Solar benches shine light on promising new battery contender, Gelion

Sydney-based energy storage start-up Gelion has delivered the first commercial rollout of its zinc-bromine gel battery technology in six smart solar benches installed on campus at the University of Sydney.

Gelion Technologies, which was spun-out from the same University by founder and chemist, Professor Thomas Maschmeyer, has supplied the solar and battery-powered benches as part of the University’s living laboratory project.

The installation is part of a $1 million contract with the University that kicked off in early 2019, when Gelion’s Endure battery storage system was integrated into a portable, automated solar light tower, also at the University of Sydney.

Each of the six solar benches, unveiled on Monday at the University’s Camperdown and Darlington campuses, incorporate two seating benches and a solar roof that doubles as shelter, and are designed to extend lighting zones without mains power.

Storage-wise, at this stage each solar bench has been fitted with a small 1.2kWh version of the Endure battery, which will power the lights at night, while also demonstrating the batteries’ capabilities and monitoring their performance.

But Maschmeyer says the plan is to revisit the benches in the middle of next year and retrofit some of them with an up-sized version of the Endure battery that will have the capability to recharge student phones and laptops.

“The first generation [of the Endure batteries] is designed to supply the light at night, and to showcase that the whole battery technology works in this format,” Maschmeyer told One Step Off The Grid.

Gelion is most keen to demonstrate how the batteries’ zinc-bromine chemistry – most commonly associated with flow battery technologies – can thrive in off-grid applications, cope with high-temperatures, and offer long working lives, even if completely charged and discharged on a daily basis.

But from there, the company has big plans for 2021, when it aims to roll out more commercial demonstrations based on an improved design that looks like a lead-acid battery and – more importantly – can be manufactured in a very similar way.

“That’s the reason why we really think we have a chance,” Maschmeyer said. “Once we can prove the battery to scale with a lead-acid battery manufacturer, as half the market is still lead acid.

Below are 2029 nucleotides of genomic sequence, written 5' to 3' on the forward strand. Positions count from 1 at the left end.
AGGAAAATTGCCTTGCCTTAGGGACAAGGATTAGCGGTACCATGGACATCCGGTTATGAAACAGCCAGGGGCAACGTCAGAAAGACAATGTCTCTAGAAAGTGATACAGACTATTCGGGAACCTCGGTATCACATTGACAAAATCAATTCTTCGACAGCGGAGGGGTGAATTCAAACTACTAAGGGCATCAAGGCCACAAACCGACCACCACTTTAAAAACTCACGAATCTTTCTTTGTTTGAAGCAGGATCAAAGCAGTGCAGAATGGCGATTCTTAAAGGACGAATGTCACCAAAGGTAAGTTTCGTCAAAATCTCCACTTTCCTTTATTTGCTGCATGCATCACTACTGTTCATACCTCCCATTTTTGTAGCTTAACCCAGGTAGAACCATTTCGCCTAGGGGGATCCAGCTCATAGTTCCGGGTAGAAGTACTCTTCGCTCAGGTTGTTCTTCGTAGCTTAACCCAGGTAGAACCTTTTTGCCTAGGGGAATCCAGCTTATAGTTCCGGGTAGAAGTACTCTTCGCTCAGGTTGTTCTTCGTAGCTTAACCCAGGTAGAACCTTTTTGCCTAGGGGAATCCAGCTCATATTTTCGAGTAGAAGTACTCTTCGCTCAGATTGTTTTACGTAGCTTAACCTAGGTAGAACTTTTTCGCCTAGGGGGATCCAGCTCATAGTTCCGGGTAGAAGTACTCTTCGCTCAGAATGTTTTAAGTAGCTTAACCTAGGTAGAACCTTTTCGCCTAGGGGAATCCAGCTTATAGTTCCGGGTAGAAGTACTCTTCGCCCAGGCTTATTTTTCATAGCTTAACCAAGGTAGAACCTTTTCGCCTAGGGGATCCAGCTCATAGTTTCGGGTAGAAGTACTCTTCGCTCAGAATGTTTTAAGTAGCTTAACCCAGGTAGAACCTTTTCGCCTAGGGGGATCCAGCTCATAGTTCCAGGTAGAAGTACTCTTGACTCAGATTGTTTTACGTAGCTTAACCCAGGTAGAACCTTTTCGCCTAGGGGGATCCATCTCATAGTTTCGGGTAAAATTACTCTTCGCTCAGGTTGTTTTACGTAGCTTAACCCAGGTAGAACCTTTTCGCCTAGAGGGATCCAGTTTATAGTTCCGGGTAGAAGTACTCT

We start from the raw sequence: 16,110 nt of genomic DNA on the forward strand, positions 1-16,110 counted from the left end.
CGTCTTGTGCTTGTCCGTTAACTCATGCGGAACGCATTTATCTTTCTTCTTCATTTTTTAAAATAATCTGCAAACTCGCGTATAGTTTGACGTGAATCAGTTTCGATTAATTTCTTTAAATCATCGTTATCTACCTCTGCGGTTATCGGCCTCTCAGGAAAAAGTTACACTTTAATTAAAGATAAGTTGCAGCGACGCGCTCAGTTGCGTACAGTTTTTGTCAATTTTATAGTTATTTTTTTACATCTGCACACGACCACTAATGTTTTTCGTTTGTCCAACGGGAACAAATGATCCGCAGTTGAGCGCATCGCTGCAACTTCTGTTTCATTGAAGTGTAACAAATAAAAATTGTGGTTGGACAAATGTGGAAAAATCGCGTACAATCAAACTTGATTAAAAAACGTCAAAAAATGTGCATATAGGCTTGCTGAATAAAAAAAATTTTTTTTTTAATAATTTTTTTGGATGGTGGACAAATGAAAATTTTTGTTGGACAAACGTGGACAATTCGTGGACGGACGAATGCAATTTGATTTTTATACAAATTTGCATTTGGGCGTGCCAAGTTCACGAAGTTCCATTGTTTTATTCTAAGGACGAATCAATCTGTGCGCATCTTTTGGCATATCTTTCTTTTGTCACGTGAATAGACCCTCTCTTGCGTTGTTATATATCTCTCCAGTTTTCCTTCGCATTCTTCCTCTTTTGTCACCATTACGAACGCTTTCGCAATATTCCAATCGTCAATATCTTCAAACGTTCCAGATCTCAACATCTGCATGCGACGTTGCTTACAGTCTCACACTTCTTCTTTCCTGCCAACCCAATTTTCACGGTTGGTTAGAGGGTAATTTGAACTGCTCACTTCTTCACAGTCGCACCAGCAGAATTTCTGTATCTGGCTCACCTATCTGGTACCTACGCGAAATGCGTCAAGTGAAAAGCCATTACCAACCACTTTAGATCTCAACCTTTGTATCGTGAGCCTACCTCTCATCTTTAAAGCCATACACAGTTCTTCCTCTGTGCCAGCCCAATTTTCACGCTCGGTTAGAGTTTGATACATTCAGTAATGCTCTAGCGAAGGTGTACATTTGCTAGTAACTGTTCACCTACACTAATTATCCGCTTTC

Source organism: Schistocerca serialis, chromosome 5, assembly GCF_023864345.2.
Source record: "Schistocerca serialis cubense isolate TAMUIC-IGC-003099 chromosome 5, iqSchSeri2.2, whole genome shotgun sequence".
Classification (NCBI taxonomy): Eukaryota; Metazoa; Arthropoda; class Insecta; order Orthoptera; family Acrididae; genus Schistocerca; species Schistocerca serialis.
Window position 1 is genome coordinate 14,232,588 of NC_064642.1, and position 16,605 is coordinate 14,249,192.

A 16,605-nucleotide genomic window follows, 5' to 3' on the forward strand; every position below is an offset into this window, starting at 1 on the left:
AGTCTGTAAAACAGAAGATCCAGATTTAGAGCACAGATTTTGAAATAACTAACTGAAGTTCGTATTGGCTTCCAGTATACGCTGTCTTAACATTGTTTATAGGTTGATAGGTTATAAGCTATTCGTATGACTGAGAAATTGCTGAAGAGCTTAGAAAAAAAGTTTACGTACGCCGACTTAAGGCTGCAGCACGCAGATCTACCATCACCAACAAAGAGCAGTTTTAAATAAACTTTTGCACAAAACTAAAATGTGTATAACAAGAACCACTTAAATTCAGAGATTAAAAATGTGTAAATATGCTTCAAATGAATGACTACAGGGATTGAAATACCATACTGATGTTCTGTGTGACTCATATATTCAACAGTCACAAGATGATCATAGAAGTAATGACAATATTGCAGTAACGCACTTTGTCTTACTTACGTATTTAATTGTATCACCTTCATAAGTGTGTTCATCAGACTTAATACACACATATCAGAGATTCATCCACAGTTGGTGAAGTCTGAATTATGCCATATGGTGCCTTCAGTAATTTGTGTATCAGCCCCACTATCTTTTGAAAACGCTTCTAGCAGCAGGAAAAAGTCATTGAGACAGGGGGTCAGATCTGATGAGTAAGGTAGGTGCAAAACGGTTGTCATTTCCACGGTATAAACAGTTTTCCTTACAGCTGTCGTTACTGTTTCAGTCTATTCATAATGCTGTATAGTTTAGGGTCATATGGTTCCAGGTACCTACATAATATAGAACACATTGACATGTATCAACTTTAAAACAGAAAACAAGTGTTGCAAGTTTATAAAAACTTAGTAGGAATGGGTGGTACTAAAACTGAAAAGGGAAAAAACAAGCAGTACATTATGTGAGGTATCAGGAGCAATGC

“We don’t have to start from scratch, we don’t have to build new factories, we can leverage that ecosystem enabling established low growth businesses with new high growth opportunities.”

At the other end of the technology’s life cycle, there is a product that is significantly less toxic than lead acid, and fully recyclable.

Maschmeyer says that, initially, the company would target the remote, off-grid market for its batteries, including for water desalination and irrigation in agriculture, where the more harsh the environment, the better.

“We will initially target applications where there is little system management required, to show that our batteries are abuse tolerant,” he said.

“The more difficult the better. That gets us to scale, then the narrative changes. It’s going to be a step-wise strategic introduction.

“We are talking to lead acid manufacturers… to companies in India, in the US, in Asia,” he added.

But for now, Maschmeyer is content to focus on the success story so far, in which Gelion has managed to deliver the solar smart benches, despite Covid, and in partnership with more than a dozen local manufacturers, using almost all Australian-made components.

“Everything that’s on the Sydney campus, except perhaps for the solar panels, is all Australian sourced and put together. Batteries, benches, system integration – and all during Covid.

“It’s a timely reminder that we can do stuff in Australia,. We can, design, conceive, manufacture. …It’s the beginning of something, even though it’s been really difficult.”

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